Most companies don’t realize that out of all operating expenses, real estate is the second-highest cost. Real estate tends to fall right behind human capital and is always a significant item on the balance sheet. Typically, companies don’t spend a lot of time evaluating their real estate. Nor do they necessarily understand the impact real estate has on many areas including recruiting and retaining top talent, and the bottom line.
Real Costs in Real Estate
I was in the crowded elevator, smashed in the rear corner, trying to beat the lunch rush like everyone else downtown. I overheard a middle-aged man with salt and pepper hair talking to a short guy next to him about his office space. He said that he just got an amazing deal at $28.00. He seemed proud, even bragging about his accomplishment. The guy next to him asked if they reconfigured the space and he said no, they like it just the way it is, so why change it? And then the elevator opened, and their conversation was muffled with the crowd.
I love hearing people talk about their office or industrial lease. But as the crowded elevator emptied, I wanted to chase after the salt and pepper haired guy to share with him that he did not get a good deal. As a matter of fact, he got a terrible deal. You see, commercial real estate leases are not recorded, so the average consumer has no way to know what they should actually be paying for space. In addition, many factors go into a commercial lease, not just rent.
The Top Three Factors That Impact Your Real Estate Lease and Operating Expenses
First, when businesses evaluate the face rate alone, they are not seeing the true costs. Leasing rates are quoted in many different ways such as full service, gross, net, triple net, industrial gross, etc. Each one of these means something completely different and needs to be accounted for when looking at total operating expenses.
Second, a multi-tenant office building has a loss factor which equates to a tenant paying for a certain amount of rentable space which includes common areas such as hallways, restrooms, a lobby and elevators. However, their actual useable space where they do actual work could vary. The rentable vs. useable number can range significantly and a tenant in one building with a high loss factor could pay much more money to fit the same amount of people in another building with a lower loss factor.
The third factor is the TI (Tenant Improvements) allowance. Most office and industrial Landlords will provide the tenant a TI Allowance to build the space to suit their specific needs. In many cases, this allowance is below a finished ceiling (that is a huge cost by itself) which allows the tenant to build the walls, doors, kitchen, framing, electric, plumbing they need. Some Landlords are willing to turnkey the space as well which means based on your drawing/space plan, they will build the space, and hand you the key to move in. The majority if not all of this cost should be borne by the Landlord, not the Tenant.
We had just done a deal in this same building at $24.50 net electric with a $30 per RSF tenant improvement allowance. Based on the floor he accessed the elevator from, he is with a law firm around 15,000 sq.ft. In size. If he is paying $28.00 per RSF then he is paying $420,000 per year in rent and over a 5-year term that equates to $2.1mm. That same tenant when leveraged in the marketplace is paying $24.50 per RSF totaling $367,000 per year and $1.8mm over the term. The savings is almost $200,000.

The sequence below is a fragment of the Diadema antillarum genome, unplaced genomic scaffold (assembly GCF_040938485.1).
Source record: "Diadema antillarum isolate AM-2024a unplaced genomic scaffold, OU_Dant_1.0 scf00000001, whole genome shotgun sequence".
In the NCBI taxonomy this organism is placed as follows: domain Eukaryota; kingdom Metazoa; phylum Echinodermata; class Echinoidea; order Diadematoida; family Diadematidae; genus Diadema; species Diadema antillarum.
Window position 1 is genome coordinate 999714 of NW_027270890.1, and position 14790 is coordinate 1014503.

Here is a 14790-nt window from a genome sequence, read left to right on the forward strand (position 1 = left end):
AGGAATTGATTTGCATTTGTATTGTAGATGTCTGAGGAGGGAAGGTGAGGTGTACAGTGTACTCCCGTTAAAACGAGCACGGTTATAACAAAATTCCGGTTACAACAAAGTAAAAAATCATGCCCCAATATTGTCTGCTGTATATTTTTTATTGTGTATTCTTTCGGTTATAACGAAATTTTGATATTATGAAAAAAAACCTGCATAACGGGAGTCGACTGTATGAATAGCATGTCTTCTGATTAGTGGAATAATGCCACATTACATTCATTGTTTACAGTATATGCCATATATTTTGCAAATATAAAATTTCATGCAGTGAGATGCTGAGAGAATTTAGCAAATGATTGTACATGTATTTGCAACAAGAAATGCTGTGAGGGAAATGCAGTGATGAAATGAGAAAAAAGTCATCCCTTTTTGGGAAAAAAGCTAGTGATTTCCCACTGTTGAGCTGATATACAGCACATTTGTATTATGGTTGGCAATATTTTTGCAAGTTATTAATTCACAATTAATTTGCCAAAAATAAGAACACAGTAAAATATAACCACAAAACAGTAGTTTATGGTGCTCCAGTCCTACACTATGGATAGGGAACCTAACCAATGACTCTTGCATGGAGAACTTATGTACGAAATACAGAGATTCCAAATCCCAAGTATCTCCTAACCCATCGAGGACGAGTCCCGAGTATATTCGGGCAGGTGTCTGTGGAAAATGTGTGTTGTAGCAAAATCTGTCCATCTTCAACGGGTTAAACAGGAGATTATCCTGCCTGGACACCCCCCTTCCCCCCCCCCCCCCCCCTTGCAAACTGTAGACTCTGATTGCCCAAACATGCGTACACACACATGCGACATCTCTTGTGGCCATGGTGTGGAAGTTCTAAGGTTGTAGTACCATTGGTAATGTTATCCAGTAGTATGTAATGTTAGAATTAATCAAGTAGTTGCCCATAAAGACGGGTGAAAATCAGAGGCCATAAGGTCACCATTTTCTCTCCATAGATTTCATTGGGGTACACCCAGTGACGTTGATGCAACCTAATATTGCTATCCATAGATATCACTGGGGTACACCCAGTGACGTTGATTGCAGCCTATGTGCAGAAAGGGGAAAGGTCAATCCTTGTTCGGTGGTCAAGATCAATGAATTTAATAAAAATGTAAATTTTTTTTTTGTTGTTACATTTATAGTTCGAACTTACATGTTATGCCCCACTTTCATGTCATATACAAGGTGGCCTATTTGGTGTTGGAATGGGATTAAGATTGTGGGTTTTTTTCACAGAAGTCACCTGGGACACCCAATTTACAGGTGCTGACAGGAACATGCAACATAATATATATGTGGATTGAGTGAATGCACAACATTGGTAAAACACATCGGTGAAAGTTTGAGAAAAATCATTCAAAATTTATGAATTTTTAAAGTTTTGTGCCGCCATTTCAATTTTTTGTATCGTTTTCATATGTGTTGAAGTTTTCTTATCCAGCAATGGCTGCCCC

The Leverage to Help Reduce Operating Expenses
How we create leverage is simple. We only represent the tenant, never the Landlord so we are in the market with many clients evaluating buildings constantly. We know what rates and terms are being proposed and being accepted. We have access to data that shares underlying mortgage data on the assets to know a landlord’s financial position and how aggressive they can be. We go through a proven lifecycle process with each of our clients to ensure they’ve evaluated each and every option that meets their needs. Every short-listed property goes through our request for proposal process and the options are presented in an apples-to-apples comparison. Business leaders can then see the net present value and cash flow basis for each opportunity. In many cases, we are able to leverage a smaller deal with the terms of one of our larger deals. There’s a good chance someone from our team has already done a deal in your preferred location and we know what to expect.
Real estate is fluid. It rapidly changes with the ebb and flow of the economy and the market sectors it supports. In Pittsburgh, we are known to be a stable market driven by education and healthcare which means our leasing rates tend to not change drastically during a recession. Pittsburgh’s office market is around 130MM square feet and if you have a lease coming up, you should take the time to evaluate all of your options. Every business should have a broker who knows the market, helps reduce operating expenses, and advocates for them by creating leverage for their tenancy.
When a Landlord leases a building, they agree to pay a commission. The tenant broker just shares the fee that is already being paid. You don’t save money by not using a broker to advocate for you. In almost every scenario you save not only money but time, when you work with a tenant broker. Not to mention, your shareholders feel like you’ve made an informed and educated decision. Learn more about how we can put you in the best position and reduce your operating expenses.
Assessing your lease, thinking about relocation, or strategizing your return to work plan? Contact us today to learn more about how we can help you create leverage in your commercial real estate negotiations.